"I have had an amazing four years at Western Michigan and I love Kalamazoo," Tava said, "But it was always my plan to get my degrees (undergraduate and MBA) at different schools.
"When I got hurt and . . .
After averaging 12.3 points and 6.2 rebounds a game as a junior, Tava was expected to have a big senior season at Western Michigan this past winter. Tava spent the entire season on the sideline however after undergoing surgeries on both feet. The 6-6 power forward broke his left foot during the preseason and then had an old break in his right foot repaired in late December.
With a lineup that started a freshman, two sophomores, a junior and a senior down the stretch, Western Michigan finished 2015-16 with a 13-19, 7-11 Mid-American Conference record.
Despite its youth, Western Michigan showed grit and determination battling to the wire in a number of games. Of those 19 losses, 15 were by 10 points or less. The team's non-conference schedule featured Stephen F. Austin who pulled off a big March Madness upset last night, as well as NCAA tournament participants UNCW and Vanderbilt. WMU handed MAC Tournament champion Buffalo its worst loss of the conference season, defeating the Bulls by 20 points, 91-71, in Kalamazoo on Jan. 23.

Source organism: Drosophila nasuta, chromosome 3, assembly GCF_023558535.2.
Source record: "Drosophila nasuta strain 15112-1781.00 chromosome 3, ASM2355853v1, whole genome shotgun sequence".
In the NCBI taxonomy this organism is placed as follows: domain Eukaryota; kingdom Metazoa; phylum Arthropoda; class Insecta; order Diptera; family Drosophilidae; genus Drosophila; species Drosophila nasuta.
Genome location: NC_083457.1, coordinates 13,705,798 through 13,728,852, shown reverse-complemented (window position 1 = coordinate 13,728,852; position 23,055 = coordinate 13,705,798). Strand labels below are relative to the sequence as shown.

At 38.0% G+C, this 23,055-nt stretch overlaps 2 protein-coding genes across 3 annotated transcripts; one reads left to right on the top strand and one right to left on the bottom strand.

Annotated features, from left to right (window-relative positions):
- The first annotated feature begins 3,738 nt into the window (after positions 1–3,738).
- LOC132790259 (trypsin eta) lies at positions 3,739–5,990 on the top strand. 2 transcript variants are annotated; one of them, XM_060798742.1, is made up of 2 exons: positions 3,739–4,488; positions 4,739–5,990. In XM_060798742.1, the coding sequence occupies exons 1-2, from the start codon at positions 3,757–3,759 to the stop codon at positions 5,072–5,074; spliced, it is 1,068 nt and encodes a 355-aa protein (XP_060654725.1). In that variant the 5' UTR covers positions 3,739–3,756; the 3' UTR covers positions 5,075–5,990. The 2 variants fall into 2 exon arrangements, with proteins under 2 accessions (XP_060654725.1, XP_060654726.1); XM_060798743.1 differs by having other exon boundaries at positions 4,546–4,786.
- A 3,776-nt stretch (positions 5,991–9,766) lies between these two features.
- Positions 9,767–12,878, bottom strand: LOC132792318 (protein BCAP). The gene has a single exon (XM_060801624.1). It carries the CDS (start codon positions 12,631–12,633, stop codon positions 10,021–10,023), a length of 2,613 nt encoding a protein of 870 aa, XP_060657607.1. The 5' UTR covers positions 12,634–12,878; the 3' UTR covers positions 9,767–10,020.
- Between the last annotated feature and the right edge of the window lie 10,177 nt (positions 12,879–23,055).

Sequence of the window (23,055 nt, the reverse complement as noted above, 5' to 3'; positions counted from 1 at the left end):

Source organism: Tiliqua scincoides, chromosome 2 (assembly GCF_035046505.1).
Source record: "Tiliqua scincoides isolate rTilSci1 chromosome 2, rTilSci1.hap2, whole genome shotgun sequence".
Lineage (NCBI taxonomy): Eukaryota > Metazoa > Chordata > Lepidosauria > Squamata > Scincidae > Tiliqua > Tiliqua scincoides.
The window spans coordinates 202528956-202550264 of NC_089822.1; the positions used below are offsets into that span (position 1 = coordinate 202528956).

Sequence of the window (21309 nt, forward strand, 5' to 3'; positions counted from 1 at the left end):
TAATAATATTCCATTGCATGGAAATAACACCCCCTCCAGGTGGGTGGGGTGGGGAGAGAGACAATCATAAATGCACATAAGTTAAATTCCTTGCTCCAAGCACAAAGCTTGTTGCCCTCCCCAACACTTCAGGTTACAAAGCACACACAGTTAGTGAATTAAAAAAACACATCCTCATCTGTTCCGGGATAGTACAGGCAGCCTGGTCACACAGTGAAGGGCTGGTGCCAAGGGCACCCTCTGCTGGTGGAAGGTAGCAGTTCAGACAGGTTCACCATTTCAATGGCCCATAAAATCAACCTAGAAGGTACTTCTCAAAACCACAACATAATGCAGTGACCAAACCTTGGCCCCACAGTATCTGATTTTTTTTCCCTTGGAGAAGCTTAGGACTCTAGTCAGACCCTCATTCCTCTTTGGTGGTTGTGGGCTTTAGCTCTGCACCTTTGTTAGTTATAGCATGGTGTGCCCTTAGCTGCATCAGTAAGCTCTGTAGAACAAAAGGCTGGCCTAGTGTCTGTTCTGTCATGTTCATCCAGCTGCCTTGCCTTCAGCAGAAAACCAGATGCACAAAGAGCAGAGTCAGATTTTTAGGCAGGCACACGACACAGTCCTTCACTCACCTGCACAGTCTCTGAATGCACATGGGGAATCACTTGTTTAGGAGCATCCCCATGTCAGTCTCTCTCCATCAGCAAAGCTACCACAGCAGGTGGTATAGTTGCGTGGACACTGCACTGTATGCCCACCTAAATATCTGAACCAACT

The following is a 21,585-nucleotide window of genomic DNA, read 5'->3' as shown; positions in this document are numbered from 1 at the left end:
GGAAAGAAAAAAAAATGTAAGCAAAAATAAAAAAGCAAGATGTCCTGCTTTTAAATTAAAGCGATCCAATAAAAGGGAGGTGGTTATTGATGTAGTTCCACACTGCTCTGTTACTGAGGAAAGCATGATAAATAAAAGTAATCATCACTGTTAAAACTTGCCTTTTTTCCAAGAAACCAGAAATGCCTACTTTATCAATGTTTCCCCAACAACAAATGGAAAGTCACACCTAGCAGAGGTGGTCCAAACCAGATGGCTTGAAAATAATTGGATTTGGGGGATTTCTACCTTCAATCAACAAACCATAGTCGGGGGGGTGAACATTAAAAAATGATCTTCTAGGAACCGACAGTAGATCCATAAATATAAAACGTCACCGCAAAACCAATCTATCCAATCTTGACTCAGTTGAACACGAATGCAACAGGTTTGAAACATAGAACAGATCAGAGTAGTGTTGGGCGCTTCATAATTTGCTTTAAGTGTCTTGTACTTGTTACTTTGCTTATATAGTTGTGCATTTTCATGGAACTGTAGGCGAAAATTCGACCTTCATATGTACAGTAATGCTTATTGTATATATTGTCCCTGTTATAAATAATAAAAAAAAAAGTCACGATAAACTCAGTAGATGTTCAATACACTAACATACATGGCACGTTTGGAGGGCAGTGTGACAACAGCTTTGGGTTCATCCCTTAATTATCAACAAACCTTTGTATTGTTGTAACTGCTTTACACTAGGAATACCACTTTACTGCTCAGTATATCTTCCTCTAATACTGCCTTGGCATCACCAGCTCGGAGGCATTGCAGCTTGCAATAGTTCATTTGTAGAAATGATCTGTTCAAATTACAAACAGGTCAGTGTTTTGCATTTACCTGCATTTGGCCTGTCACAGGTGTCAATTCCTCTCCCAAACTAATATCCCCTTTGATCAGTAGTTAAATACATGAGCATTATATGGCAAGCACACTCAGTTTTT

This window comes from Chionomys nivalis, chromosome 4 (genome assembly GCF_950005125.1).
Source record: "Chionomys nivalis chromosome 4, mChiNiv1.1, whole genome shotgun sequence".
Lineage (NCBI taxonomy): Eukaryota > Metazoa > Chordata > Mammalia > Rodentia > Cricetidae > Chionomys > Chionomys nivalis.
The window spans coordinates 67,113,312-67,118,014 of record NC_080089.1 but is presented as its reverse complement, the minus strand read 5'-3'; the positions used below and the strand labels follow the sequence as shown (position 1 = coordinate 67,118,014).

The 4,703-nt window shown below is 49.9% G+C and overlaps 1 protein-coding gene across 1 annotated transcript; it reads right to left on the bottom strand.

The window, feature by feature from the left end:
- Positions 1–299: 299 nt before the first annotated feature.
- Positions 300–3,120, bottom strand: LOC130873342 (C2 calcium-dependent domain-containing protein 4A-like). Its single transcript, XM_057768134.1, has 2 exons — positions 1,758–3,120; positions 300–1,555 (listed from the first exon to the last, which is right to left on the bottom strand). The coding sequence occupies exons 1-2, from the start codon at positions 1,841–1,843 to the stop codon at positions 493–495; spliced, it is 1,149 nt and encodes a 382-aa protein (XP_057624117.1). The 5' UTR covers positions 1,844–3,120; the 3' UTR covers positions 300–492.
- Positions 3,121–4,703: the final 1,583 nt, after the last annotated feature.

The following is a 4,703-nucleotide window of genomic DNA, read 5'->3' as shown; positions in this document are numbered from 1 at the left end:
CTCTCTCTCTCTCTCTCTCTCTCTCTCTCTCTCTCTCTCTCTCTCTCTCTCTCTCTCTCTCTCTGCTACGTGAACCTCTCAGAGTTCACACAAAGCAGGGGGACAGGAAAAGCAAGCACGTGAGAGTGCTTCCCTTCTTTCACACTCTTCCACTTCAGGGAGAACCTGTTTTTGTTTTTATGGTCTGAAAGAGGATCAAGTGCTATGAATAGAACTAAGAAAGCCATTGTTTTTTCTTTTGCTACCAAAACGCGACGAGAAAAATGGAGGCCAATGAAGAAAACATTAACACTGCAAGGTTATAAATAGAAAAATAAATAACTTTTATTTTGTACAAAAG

"As for next year, we signed a class in the fall knowing we had to replace the outgoing seniors which were Jared Klein, Taylor Perry, Anthony Avery and Connar. We had no idea Connar was going to get hurt and him moving to another school for his fifth year won't effect next year or the future. It already took its toll on us this past season and we couldn't have planned for that."
"It was definitely hard to sit out and know I could have helped this season," Tava said, "But I know the team will be fine next year, being a year older and more experienced.
"I talked it over with my teammates and Coach Hawk and my biggest thing was I didn't want them to feel like I was bailing on them. Most of the guys knew about my aspirations and everyone was supportive."
"Connar has my absolute support and agreement 100 percent with his decision," Hawkins said. "This is an academic-based decision and those that know our program know how I feel about academic success. He is pursuing his MBA and those hours don't transfer. This isn't just about his fifth year because it will take longer than one year to get his MBA. He wants to possess degrees from two different institutions and he has an opportunity to have two separate college experiences. No one can fault him for that."